IntMath Newsletter: Fourier interactive, 2012 summary

By Murray Bourne, 18 Dec 2012

18 Dec 2012

In this Newsletter:

1. New interactive: Fourier Series
2. Christmas
3. Most popular articles of 2012
4. Looking ahead - 2013
5. Math puzzles
6. Friday math movie: The Mathematics of History
7. Final thought - treating others

This is the last IntMath Newsletter for 2012. It's a bumper issue with lots of (hopefully) interesting reading.

1. New interactive: Fourier Series

Fourier Series graph interactive

Here's an interactive graph that allows you to explore the concepts behind the Fourier Series.

Fourier Series interactive graph

2. Christmas

(a) An engineer's view of Santa Claus

Santa's Christmas Eve physics

Here's a fun mathematical analysis of Santa's frantic dash around the world every Christmas Eve.

An engineer's view of Santa Claus

(b) 12 Days of Christmas

Each year at this time, my article The Twelve Days of Christmas – How Many Presents? has many readers.

3. Most popular articles of 2012

One of the joys of writing a newsletter is getting a lot of appreciative feedback. Another is to see which articles you enjoyed the most, and to use this information to plan future Newsletters.

Here are the most popular IntMath Newsletter items during 2012 (based on traffic).

Resources & math articles

  1. Free Textbooks in Mathematics (no longer available)
  2. Modelling Fish Stocks
  3. Absolute value of a complex number
  4. Today is e-day
  5. Wolfram Education Portal
  6. Desmos Graphing Calculator


  1. Interactive Ellipse Graphs
  2. Radius of Curvature interactive graph
  3. Conic Sections 3-D interactive
  4. Differentiation interactive graphs
  5. Biorhythm graphs


  1. Video: How it feels to have a stroke
  2. Hans Rosling on Religions and Babies

4. Looking ahead - 2013

Here are a few things coming up for 2013.

(a) 2013 is year of Math of Planet Earth

The aim of Mathematics of Planet Earth 2013 is to examine the role mathematical sciences play in the challenges facing our planet and our civilization. As they say:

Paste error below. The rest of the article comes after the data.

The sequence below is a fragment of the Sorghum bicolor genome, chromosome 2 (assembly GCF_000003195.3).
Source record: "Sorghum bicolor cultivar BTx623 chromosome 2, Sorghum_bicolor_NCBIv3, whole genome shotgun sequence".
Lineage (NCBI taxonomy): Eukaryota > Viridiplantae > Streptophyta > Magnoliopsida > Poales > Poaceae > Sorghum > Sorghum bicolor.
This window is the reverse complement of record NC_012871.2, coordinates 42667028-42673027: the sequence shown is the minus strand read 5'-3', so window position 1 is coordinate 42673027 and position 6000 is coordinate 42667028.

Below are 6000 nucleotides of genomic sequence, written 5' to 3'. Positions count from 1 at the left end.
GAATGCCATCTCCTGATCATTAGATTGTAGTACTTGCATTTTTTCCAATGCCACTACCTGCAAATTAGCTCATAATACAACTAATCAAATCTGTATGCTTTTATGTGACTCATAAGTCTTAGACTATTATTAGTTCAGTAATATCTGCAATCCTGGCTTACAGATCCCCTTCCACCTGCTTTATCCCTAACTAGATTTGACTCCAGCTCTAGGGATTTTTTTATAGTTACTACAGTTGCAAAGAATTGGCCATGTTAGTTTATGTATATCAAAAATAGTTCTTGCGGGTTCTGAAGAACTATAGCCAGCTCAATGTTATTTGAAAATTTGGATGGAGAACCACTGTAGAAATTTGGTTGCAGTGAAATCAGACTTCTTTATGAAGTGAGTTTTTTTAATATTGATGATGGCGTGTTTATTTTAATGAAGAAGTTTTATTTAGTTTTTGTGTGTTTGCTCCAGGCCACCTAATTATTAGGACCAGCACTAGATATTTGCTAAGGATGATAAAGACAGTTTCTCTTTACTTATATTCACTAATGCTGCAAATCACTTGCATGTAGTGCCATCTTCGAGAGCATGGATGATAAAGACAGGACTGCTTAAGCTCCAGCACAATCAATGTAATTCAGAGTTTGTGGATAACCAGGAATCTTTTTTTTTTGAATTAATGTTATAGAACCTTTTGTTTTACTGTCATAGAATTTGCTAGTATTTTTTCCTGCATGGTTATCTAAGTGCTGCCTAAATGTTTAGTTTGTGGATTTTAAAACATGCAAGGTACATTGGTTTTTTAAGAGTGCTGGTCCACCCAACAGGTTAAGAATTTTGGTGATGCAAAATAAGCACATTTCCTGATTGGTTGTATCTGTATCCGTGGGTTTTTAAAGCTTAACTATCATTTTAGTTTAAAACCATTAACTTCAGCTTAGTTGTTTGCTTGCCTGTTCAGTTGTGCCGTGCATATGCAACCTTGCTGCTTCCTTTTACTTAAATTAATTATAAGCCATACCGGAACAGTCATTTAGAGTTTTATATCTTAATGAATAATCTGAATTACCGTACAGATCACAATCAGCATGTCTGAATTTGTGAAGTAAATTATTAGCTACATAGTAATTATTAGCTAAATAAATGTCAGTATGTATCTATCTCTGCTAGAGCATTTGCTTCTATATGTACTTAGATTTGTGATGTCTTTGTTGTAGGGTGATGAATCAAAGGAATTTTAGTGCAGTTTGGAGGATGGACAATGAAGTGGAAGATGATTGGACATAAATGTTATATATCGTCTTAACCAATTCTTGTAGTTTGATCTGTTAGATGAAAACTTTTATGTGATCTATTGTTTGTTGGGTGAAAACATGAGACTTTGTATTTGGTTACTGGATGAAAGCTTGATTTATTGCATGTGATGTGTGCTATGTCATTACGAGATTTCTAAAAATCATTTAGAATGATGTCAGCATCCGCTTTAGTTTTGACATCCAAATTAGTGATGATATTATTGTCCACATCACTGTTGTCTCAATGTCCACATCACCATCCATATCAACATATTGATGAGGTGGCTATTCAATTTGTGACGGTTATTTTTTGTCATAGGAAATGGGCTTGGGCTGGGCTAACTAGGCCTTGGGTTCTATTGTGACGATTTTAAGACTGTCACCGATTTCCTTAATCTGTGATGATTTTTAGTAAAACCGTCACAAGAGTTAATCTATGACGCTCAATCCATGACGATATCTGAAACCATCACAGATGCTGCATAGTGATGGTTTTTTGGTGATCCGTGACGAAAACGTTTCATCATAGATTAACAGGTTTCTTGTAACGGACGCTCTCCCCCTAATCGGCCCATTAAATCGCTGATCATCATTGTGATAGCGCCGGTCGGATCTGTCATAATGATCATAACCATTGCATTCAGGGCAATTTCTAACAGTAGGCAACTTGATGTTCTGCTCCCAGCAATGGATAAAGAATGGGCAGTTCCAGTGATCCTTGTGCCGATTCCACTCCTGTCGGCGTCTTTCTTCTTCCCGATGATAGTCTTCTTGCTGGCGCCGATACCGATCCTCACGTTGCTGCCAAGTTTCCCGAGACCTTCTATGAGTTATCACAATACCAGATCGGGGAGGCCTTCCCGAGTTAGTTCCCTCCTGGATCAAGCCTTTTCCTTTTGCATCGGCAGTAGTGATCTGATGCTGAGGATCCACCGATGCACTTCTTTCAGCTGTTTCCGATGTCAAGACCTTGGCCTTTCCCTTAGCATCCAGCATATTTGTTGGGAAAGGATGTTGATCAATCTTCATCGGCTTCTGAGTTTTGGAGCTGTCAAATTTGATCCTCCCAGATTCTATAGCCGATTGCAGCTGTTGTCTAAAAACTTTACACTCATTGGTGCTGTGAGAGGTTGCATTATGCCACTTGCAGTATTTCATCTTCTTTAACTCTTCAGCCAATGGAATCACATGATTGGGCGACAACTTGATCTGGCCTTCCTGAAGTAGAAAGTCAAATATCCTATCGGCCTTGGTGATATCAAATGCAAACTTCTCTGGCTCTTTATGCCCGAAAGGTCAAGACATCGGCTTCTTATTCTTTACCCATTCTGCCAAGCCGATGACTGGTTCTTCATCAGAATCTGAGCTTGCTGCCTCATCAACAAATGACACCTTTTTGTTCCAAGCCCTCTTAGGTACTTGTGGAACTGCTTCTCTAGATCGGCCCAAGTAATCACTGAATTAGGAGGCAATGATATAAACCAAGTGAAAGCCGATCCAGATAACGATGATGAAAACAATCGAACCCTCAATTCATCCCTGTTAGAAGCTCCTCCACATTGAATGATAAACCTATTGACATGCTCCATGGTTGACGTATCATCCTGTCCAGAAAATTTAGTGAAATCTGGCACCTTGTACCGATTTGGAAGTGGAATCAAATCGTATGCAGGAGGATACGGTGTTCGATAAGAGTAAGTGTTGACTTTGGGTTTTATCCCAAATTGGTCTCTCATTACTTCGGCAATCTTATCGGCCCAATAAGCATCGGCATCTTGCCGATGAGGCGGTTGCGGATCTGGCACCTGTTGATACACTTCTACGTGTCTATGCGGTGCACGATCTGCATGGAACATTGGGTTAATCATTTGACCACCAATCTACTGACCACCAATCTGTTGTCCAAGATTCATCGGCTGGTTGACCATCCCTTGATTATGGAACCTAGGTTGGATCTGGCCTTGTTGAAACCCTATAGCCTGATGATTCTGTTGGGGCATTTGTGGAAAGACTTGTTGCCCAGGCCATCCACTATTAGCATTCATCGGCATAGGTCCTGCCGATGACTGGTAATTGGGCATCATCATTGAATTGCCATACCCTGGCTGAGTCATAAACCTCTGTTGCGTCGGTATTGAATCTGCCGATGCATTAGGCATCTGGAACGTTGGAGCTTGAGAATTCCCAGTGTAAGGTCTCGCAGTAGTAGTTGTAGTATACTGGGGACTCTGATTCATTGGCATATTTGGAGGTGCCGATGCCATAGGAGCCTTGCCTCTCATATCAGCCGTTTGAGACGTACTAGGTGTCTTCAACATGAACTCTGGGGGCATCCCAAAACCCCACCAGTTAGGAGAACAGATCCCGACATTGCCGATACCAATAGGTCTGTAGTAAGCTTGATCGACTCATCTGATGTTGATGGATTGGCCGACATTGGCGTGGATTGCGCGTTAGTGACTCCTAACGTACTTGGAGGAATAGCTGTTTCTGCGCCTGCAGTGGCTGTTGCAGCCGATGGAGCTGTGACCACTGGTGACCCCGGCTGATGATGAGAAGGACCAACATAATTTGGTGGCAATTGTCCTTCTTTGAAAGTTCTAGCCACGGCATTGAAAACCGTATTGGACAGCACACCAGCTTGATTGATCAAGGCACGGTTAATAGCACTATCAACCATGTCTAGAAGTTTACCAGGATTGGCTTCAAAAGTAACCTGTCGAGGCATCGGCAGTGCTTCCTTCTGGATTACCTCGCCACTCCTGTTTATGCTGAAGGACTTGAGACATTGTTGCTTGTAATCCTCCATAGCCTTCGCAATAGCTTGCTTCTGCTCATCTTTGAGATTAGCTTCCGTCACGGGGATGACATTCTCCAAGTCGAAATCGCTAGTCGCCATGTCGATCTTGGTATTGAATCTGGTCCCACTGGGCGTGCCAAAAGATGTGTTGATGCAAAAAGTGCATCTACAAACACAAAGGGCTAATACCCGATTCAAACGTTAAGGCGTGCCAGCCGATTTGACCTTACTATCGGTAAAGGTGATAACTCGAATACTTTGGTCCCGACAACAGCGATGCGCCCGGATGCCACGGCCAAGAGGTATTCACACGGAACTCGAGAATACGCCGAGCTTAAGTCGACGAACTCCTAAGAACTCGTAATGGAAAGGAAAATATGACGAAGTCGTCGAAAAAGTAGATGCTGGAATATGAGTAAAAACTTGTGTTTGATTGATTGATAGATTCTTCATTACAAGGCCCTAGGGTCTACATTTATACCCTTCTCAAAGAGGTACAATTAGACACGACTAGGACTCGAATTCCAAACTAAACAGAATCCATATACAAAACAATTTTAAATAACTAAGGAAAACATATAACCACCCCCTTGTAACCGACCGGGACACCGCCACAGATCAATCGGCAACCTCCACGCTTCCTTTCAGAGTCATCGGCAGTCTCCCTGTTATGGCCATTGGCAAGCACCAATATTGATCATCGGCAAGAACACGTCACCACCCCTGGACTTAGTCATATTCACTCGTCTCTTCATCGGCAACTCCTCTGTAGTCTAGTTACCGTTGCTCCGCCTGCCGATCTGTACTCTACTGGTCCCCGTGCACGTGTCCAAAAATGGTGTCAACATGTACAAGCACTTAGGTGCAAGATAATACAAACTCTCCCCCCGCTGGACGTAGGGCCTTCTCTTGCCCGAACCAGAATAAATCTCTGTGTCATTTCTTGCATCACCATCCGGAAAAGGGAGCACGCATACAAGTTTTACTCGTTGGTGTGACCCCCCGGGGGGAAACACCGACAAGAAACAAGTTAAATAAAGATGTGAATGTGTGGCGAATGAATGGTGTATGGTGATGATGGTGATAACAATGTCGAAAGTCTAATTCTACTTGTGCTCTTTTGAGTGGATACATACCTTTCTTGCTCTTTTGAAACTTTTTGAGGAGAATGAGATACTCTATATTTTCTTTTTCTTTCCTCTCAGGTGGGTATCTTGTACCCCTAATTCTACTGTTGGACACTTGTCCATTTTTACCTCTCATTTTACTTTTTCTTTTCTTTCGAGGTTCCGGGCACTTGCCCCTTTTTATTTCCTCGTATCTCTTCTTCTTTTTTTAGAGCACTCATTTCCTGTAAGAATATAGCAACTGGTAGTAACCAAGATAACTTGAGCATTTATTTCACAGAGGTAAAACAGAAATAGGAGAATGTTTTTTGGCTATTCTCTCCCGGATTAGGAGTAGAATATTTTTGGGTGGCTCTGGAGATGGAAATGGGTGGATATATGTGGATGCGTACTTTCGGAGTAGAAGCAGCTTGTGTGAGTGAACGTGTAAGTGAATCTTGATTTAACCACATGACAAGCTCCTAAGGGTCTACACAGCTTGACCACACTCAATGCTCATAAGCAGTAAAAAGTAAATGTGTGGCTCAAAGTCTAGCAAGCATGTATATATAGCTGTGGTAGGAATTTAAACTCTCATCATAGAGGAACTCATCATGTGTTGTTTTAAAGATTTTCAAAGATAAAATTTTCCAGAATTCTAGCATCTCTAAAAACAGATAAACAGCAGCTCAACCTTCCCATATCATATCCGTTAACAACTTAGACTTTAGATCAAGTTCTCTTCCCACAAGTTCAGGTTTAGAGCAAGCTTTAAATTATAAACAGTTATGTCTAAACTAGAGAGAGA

More than 100 scientific societies, universities, research institutes, and organizations all over the world have banded together to dedicate 2013 as a special year for the Mathematics of Planet Earth.

The site has articles about using mathematical models to eradicate disease, the Equation of Time and How does GPS work?

(b) Free online Calculus course starts 7th Jan

Another MOOC (massively online open course) starts 7th January 2013. This time it is an Introduction to Calculus.

The instructor is Robert Ghrist from the University of Pennsylvania. I like where they say the course will have "an emphasis on the conceptual over the computational".

These MOOCs are quite an experience. The last one I joined was Keith Devlin's course on Mathematical Thinking. There were over 60,000 of us involved in that course.

See Calculus: Single Variable for more information and to sign up.

5. Math puzzles

Answer for last puzzle: The puzzle in the last IntMath Newsletter concerned adding fractions. The correct answer was 2475. Those who were correct and showed correct working were: Miguel, John Cherpak, Colin Fraser, Devanie, Thomas A. Buckley, Yeoh Kiat Boon, Guido, Nicos, Tomas, Vasu, Arun, Tom Barrett, Rosa, Ronak (who also included a C program routine), Dineth, and Lachezar.

New puzzle: If n is an even positive integer, how many positive integer solutions are there for 2x + y + z = n? (Express your answer in terms of n).

Leave your responses here.

6. Friday math movie: The mathematics of history

Math of history

What's the connection between verbs, math and hip hop?

Friday math movie: The mathematics of history